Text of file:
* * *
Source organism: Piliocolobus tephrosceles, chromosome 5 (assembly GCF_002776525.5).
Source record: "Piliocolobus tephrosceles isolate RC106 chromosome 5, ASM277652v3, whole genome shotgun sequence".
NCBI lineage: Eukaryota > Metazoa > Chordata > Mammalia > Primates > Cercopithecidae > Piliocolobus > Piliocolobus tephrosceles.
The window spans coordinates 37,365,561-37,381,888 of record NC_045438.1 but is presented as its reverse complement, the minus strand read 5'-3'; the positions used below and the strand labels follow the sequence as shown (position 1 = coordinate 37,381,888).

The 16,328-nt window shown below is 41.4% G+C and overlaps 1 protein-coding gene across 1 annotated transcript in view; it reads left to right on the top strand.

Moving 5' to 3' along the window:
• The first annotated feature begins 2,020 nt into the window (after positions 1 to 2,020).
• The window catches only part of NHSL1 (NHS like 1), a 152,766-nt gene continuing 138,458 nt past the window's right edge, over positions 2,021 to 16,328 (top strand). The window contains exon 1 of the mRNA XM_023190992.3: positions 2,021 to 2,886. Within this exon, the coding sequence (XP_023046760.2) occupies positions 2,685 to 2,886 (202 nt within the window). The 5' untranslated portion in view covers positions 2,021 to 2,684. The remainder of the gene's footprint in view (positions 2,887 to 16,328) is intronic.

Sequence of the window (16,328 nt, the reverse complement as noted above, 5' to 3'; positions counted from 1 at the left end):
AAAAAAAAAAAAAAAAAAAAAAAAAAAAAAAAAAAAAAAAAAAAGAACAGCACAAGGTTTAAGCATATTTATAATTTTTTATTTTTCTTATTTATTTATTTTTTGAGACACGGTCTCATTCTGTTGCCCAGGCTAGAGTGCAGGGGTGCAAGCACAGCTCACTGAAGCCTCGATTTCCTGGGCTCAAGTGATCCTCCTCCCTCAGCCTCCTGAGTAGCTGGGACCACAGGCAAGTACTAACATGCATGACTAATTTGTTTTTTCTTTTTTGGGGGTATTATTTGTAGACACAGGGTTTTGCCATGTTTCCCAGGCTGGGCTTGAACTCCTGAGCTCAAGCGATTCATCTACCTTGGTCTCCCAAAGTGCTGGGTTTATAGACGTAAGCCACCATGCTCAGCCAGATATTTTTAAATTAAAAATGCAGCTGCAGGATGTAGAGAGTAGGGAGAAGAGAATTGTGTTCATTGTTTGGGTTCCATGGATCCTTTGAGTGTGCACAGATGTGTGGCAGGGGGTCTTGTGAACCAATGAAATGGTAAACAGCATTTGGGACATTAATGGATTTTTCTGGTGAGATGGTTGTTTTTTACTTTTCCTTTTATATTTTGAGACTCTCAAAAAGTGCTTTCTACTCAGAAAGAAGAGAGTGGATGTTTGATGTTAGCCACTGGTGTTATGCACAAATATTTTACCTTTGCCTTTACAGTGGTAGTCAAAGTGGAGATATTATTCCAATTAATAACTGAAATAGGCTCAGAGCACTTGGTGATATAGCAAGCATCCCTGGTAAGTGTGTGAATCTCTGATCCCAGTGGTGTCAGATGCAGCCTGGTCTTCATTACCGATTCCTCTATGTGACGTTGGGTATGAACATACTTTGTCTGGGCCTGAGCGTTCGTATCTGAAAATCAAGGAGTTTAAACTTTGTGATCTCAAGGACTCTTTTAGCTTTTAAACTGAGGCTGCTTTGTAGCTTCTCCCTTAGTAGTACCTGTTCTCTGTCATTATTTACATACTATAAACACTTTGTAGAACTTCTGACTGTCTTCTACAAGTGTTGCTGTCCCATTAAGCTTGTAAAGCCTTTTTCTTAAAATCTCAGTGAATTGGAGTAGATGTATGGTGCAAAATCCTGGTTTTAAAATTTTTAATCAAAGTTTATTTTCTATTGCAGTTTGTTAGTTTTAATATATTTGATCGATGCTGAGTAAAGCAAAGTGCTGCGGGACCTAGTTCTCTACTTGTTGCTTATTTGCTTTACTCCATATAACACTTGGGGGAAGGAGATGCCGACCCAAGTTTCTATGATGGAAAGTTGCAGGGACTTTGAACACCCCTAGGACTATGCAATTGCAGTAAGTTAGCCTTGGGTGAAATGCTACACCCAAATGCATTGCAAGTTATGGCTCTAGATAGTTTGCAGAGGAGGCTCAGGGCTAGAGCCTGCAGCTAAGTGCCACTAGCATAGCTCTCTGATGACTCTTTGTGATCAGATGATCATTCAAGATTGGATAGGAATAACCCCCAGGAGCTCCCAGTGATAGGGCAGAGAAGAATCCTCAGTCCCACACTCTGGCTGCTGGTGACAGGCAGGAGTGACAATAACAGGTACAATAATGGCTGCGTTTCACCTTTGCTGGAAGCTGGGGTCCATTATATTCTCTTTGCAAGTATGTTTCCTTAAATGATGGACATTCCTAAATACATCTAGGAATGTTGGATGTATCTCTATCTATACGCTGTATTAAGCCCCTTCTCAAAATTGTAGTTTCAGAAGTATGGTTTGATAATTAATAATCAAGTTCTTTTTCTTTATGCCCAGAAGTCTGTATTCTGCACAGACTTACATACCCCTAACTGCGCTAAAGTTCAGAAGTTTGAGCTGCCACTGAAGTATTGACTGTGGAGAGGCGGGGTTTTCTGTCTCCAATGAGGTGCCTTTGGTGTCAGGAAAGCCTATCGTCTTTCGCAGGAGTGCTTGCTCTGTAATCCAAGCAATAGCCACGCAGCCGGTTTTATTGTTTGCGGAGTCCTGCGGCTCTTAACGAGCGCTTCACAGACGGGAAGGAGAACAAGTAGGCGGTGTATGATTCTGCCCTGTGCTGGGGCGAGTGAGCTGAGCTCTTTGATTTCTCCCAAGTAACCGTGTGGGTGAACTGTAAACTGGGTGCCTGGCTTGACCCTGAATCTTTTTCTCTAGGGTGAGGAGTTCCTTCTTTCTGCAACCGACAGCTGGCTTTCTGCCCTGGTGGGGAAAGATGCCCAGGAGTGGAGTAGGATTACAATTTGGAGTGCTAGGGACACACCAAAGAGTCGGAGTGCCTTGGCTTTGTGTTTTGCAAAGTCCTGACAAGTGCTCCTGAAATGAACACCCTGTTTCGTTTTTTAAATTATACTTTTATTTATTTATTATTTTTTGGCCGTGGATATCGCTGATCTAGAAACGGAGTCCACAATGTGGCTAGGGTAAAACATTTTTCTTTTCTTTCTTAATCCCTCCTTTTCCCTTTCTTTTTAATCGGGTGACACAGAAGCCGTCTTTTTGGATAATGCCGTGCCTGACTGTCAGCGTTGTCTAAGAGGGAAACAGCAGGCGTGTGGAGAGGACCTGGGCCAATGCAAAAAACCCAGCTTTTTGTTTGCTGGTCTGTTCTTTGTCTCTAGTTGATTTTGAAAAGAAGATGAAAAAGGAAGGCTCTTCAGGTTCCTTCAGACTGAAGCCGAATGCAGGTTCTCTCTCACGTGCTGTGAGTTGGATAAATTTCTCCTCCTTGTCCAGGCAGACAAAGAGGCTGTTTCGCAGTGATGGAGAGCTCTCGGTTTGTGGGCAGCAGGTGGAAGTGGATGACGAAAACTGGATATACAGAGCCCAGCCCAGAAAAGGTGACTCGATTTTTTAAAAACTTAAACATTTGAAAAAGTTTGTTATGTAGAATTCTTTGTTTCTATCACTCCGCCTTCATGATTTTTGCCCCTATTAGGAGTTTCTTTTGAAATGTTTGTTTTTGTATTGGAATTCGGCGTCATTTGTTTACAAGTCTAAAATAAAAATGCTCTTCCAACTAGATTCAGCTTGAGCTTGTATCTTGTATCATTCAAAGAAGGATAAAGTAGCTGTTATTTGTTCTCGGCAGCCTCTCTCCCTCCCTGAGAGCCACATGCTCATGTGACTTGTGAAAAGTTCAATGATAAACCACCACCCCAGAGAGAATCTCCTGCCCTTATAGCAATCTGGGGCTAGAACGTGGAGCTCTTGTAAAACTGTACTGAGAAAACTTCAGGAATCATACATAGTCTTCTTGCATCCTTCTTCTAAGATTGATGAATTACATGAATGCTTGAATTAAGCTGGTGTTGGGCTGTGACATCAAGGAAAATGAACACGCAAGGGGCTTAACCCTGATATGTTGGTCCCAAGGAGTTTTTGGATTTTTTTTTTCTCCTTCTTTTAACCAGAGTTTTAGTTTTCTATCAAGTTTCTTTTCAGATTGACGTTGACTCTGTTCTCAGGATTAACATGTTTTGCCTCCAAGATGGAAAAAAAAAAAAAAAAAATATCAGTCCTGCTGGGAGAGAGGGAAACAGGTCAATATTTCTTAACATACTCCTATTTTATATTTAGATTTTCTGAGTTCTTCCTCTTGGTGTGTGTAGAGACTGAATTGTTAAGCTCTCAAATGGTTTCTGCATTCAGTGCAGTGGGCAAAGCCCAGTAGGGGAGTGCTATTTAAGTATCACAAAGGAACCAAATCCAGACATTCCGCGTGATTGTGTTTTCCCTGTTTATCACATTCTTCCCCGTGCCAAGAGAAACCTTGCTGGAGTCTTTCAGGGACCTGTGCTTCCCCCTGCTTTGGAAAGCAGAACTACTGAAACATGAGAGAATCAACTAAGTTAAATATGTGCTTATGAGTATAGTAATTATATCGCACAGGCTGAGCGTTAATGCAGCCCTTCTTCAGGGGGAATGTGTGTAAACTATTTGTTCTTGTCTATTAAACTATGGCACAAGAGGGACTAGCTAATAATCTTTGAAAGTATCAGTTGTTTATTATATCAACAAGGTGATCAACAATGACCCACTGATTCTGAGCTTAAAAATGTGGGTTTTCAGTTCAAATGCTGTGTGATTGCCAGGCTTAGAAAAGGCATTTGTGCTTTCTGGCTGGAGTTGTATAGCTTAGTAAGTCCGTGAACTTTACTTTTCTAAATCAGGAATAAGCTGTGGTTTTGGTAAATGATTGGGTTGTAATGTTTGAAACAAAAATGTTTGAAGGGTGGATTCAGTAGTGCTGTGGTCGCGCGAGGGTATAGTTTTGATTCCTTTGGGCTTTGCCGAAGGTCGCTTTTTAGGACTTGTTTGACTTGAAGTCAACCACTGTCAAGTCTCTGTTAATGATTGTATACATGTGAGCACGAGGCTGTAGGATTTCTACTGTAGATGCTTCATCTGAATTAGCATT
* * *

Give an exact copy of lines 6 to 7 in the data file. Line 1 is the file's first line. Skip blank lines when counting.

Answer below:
Moving 5' to 3' along the window:
• The first annotated feature begins 2,020 nt into the window (after positions 1 to 2,020).